by Jim Nintzel
The two senators had an almost impossible task - landing a decisive blow against a player who has been entirely impervious to decisive blows and is simply a better debater than either of them. The need to land that decisive blow created a series of visuals, set pieces and mini-dramas in which they gave their absolute all to take him down and inevitably failed. On balance, that made them look small and confirmed the pervasive impression of his strength and their weakness. They're being crushed by a guy who by any normal political calculus is a joke.
In virtually every instance, Cruz or Rubio would launch some slashing attack, often both of them in succession or even at the same time only to see an unflappable Trump raise his index finger to the moderator, wait his turn and calmly slap his attackers down and reiterate his basic mantra. 'I'll make us great. I'll win. I'm winning. We'll win.' Since Cruz is a bit shorter than Trump and Rubio is substantially shorter than Trump, the visual, with Trump in the center, often had the look of one of those old Bugs Bunny or Popeye cartoons where one tough guy is holding two runts at bay with outstretched arms to both sides.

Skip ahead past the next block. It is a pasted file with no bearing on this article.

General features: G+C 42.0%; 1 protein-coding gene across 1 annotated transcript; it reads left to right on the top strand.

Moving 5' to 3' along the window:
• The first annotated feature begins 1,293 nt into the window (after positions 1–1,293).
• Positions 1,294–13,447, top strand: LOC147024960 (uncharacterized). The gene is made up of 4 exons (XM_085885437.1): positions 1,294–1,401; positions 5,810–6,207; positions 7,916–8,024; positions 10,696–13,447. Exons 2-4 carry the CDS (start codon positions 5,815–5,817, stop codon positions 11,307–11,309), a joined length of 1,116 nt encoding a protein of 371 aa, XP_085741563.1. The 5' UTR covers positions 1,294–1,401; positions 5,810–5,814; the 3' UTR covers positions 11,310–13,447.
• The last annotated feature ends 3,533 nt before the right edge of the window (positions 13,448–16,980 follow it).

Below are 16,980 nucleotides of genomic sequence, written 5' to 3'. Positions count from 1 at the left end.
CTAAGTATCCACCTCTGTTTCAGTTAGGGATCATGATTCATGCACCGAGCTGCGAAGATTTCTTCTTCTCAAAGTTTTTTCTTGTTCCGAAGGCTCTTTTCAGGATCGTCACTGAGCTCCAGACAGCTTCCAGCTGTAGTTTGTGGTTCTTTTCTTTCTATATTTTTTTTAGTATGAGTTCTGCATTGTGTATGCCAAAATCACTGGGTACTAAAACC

Toward the end of the debate, even Cruz and Rubio seemed to lose their enthusiasm for the fight. The attacks degenerated into arcane discussions of Supreme Court jurisprudence between Cruz and Hugh Hewitt, whether John Kerry is worse than Hillary Clinton and arguments over the 2004 election. It was like overhearing a Federalist Society meeting at a cigar bar - all completely irrelevant to the politics of the moment.
During the debate and during the infomercial-esque Chris Cuomo interview after the debate, Trump said again and again that he was enjoying himself and that his opponents were losing badly. These are perhaps the most credible things Trump has ever said.